What we are seeing Shohei Ohtani do on the pitcher’s mound and in the batter’s box is impressive, but being a two-way player in one sport is nothing like being a professional in two sports. Let’s pay some respect to the best two-way athletes in sports history.
Babe Didrikson Zaharias
When we hear “Babe,” our minds immediately go to baseball’s best two-way player, Babe Ruth. However, there was another “Babe” who was dominating during Ruth’s time, and that’s Babe Didrikson Zaharias.
Mildred Ella Didrikson Zaharias resembles of a folk hero. It’s hard even to fathom that one person could accomplish all she did. In the 1932 Olympics, she received three medals, two of which were gold for the javelin throw and 80-meter hurdles.
Then, she decided to give golf a whirl, winning 10 LPGA titles, with the 1954 U.S. Women’s Open her most prominent win. Sadly, Babe succumbed to colon cancer at age 45, but her legacy lives on forever.
Another athlete that had success at the Olympic Games was Bob Hayes. During the 1964 Tokyo Games, Hayes was a speeding bullet in the 100-yard dash, setting a world record and the nickname “Bullet” that stayed with him to the gridiron.
Hayes became a three-time Pro Bowl selection for the Dallas Cowboys, winning a Super Bowl in 1972. In 2009, Hayes got the knock from David Baker and the Pro Football Hall of Fame, capping his remarkable career.
Most sports fans remember Bob Gibson’s days with the St. Louis Cardinals. Gibson’s intimidating presence and flamethrowing fastball led him to a Hall of Fame baseball career that peaked in 1968 when he finished the season with a 1.12 ERA. The fact that Gibson was so dominant that MLB changed the height of the pitcher’s mound the following year proves how great he was.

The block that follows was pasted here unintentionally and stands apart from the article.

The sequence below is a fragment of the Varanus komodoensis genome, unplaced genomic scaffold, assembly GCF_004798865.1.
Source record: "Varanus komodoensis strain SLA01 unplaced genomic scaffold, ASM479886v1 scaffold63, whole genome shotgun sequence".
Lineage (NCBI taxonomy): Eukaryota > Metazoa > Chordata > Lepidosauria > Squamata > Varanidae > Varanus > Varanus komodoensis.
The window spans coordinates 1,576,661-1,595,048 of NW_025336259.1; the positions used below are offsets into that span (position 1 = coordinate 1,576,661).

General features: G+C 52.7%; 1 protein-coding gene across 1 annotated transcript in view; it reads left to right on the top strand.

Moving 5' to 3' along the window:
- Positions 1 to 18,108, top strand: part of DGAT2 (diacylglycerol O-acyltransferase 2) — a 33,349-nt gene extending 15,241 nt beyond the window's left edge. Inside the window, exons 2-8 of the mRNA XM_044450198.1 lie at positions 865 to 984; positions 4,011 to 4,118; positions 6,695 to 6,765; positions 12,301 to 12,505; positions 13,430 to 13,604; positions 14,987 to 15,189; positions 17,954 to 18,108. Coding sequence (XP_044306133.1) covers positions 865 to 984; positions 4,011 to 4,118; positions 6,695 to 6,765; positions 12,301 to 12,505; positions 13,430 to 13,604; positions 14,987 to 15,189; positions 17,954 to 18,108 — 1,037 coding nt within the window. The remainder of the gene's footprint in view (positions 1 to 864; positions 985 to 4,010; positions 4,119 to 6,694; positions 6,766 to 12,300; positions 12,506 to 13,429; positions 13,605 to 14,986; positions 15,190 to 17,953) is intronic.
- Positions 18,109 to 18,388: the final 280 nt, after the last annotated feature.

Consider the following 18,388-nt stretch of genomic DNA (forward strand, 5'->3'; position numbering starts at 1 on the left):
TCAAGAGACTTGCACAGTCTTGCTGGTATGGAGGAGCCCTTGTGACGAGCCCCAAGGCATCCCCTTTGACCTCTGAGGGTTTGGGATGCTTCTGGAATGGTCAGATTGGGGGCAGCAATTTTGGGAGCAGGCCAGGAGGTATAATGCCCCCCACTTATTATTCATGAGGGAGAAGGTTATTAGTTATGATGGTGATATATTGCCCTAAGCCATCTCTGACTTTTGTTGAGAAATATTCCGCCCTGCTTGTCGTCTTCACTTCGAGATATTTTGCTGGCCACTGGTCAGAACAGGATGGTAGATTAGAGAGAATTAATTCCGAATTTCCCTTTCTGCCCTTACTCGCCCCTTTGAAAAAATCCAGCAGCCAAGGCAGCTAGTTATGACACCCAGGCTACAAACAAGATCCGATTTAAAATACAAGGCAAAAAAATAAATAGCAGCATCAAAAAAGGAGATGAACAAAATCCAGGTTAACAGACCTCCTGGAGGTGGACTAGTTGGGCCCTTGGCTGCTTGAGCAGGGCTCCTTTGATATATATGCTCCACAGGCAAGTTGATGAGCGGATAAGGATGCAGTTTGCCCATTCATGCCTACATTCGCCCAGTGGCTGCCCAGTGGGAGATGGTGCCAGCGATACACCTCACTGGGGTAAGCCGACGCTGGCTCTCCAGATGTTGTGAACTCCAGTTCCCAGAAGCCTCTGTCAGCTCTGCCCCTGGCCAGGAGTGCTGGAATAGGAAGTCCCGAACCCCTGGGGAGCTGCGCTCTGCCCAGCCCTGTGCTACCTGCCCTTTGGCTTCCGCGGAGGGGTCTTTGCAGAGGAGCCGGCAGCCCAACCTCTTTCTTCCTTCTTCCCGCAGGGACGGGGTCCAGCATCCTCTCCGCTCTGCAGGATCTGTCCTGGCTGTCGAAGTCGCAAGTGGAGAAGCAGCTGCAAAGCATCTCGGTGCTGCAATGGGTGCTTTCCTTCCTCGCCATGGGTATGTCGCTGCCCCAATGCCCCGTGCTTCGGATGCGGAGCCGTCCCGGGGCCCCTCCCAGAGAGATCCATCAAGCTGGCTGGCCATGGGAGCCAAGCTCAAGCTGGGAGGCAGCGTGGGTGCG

But before Gibson made his lasting mark in the MLB, he was a main cog of the most successful basketball team—the Harlem Globetrotters. Some of Gibson’s teammates were adamant he was a better hoopster than a baseball player, which is scary to imagine.
“Neon” Deion Sanders had the charisma and talent to match, considering he played in an MLB and NFL game on the same day in 1992. As a member of Atlanta’s Braves and Falcons, he did his usual thing at cornerback and then flew to Pittsburgh for the Braves playoff game.
The back of Sanders’s baseball card isn’t that impressive, with a .711 OPS. And despite his blazing speed on the football field, he didn’t steal bases well, succeeding less than 70 percent of the time. But that doesn’t taint his career as a football player and one of the best cornerbacks ever.
Like how Bo knows about everything, we know he’s the most extraordinary two-way athlete ever. Jackson did things in his career that many players in each sport could only imagine. He won the 1985 Heisman Trophy at Auburn, All-Star game MVP for the Kansas City Royals in 1989, and a Pro Bowl bid with the Los Angeles Raiders in 1990, where he averaged 5.6 yards a carry. There will never be another Bo Jackson.
This trip down memory lane of the best two-way athletes in sports history shows how special these people were on the playing field. That’s why no one will ever forget these legends of the game.